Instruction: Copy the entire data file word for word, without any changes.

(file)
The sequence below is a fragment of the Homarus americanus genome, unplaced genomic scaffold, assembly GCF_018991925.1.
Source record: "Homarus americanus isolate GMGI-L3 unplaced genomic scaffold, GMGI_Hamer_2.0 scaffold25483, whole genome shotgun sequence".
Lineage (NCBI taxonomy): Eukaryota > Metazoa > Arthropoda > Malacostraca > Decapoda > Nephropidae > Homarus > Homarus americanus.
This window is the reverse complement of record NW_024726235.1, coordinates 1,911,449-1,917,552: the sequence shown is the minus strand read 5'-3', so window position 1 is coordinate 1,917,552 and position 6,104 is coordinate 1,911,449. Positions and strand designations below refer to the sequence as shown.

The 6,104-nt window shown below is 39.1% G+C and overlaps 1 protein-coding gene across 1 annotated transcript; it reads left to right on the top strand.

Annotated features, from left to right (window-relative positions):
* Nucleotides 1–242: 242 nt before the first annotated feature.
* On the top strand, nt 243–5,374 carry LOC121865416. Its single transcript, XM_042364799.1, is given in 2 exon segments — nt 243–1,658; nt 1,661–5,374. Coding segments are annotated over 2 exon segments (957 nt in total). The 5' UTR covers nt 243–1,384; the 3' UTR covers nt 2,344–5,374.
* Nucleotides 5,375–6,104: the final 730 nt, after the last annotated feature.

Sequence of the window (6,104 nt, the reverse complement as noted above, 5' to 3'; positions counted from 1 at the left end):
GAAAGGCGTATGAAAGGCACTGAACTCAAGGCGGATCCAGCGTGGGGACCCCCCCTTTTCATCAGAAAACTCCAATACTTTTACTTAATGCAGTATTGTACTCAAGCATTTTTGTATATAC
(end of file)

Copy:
The sequence below is a fragment of the Homarus americanus genome, unplaced genomic scaffold, assembly GCF_018991925.1.
Source record: "Homarus americanus isolate GMGI-L3 unplaced genomic scaffold, GMGI_Hamer_2.0 scaffold25483, whole genome shotgun sequence".
Lineage (NCBI taxonomy): Eukaryota > Metazoa > Arthropoda > Malacostraca > Decapoda > Nephropidae > Homarus > Homarus americanus.
This window is the reverse complement of record NW_024726235.1, coordinates 1,911,449-1,917,552: the sequence shown is the minus strand read 5'-3', so window position 1 is coordinate 1,917,552 and position 6,104 is coordinate 1,911,449. Positions and strand designations below refer to the sequence as shown.

The 6,104-nt window shown below is 39.1% G+C and overlaps 1 protein-coding gene across 1 annotated transcript; it reads left to right on the top strand.

Annotated features, from left to right (window-relative positions):
* Nucleotides 1–242: 242 nt before the first annotated feature.
* On the top strand, nt 243–5,374 carry LOC121865416. Its single transcript, XM_042364799.1, is given in 2 exon segments — nt 243–1,658; nt 1,661–5,374. Coding segments are annotated over 2 exon segments (957 nt in total). The 5' UTR covers nt 243–1,384; the 3' UTR covers nt 2,344–5,374.
* Nucleotides 5,375–6,104: the final 730 nt, after the last annotated feature.

Sequence of the window (6,104 nt, the reverse complement as noted above, 5' to 3'; positions counted from 1 at the left end):
GAAAGGCGTATGAAAGGCACTGAACTCAAGGCGGATCCAGCGTGGGGACCCCCCCTTTTCATCAGAAAACTCCAATACTTTTACTTAATGCAGTATTGTACTCAAGCATTTTTGTATATAC